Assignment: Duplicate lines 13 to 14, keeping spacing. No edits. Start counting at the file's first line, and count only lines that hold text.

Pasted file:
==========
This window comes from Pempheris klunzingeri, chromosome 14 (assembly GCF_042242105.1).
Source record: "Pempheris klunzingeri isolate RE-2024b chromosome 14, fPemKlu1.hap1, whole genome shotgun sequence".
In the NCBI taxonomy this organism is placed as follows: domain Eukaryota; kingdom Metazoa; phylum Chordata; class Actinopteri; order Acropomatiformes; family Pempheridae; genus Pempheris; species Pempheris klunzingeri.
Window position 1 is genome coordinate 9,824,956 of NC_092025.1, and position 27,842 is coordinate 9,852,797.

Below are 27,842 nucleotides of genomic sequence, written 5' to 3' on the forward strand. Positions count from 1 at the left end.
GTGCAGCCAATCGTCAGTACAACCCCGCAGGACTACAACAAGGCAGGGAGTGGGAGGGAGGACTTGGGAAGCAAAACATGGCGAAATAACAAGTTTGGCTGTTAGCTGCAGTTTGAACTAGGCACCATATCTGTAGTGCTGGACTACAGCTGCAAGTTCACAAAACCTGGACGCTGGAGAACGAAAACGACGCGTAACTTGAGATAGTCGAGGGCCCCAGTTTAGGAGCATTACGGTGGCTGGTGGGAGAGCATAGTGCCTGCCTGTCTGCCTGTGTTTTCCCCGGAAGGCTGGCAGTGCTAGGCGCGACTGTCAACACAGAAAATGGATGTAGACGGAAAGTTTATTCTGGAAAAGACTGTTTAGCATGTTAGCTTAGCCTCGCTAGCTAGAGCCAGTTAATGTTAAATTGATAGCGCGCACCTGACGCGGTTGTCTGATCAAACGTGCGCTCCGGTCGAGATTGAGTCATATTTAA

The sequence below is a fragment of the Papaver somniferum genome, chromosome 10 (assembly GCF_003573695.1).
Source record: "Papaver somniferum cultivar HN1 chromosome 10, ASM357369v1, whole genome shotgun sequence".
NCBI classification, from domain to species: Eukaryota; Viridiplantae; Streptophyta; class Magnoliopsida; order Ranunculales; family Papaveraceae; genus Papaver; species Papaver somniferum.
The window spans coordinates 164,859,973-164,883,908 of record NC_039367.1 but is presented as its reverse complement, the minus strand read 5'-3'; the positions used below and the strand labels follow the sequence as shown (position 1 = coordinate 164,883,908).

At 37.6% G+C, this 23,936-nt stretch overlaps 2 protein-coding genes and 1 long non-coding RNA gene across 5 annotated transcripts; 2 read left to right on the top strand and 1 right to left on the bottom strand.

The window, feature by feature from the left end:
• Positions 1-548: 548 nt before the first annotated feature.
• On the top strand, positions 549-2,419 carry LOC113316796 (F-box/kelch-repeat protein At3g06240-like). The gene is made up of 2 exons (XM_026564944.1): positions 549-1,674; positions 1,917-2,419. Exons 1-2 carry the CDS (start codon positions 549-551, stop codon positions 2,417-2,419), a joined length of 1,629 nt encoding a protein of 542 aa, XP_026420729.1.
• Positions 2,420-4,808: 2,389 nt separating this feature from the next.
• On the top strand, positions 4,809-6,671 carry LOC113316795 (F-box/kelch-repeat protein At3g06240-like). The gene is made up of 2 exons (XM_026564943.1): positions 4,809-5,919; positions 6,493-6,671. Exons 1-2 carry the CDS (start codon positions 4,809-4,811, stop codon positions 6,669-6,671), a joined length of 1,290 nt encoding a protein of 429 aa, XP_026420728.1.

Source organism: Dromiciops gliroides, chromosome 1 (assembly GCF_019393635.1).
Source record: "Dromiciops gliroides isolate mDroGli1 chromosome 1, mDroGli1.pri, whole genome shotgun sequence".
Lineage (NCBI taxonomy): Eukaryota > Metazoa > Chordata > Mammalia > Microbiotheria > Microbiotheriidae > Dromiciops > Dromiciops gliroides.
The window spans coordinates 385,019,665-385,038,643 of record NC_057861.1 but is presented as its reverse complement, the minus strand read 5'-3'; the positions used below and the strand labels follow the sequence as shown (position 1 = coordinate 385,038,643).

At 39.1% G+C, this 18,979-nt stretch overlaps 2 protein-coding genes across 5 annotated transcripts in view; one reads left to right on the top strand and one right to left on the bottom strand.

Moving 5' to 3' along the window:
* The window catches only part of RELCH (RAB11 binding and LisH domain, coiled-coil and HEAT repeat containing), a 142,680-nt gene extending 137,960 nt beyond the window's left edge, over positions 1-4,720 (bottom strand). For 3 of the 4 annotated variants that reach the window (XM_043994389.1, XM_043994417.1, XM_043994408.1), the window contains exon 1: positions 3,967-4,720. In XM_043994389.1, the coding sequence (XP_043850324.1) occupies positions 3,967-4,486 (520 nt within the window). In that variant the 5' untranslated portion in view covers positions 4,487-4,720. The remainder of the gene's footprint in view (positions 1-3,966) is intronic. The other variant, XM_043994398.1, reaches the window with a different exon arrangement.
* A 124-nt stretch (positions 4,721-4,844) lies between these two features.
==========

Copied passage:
• Positions 1-548: 548 nt before the first annotated feature.
• On the top strand, positions 549-2,419 carry LOC113316796 (F-box/kelch-repeat protein At3g06240-like). The gene is made up of 2 exons (XM_026564944.1): positions 549-1,674; positions 1,917-2,419. Exons 1-2 carry the CDS (start codon positions 549-551, stop codon positions 2,417-2,419), a joined length of 1,629 nt encoding a protein of 542 aa, XP_026420729.1.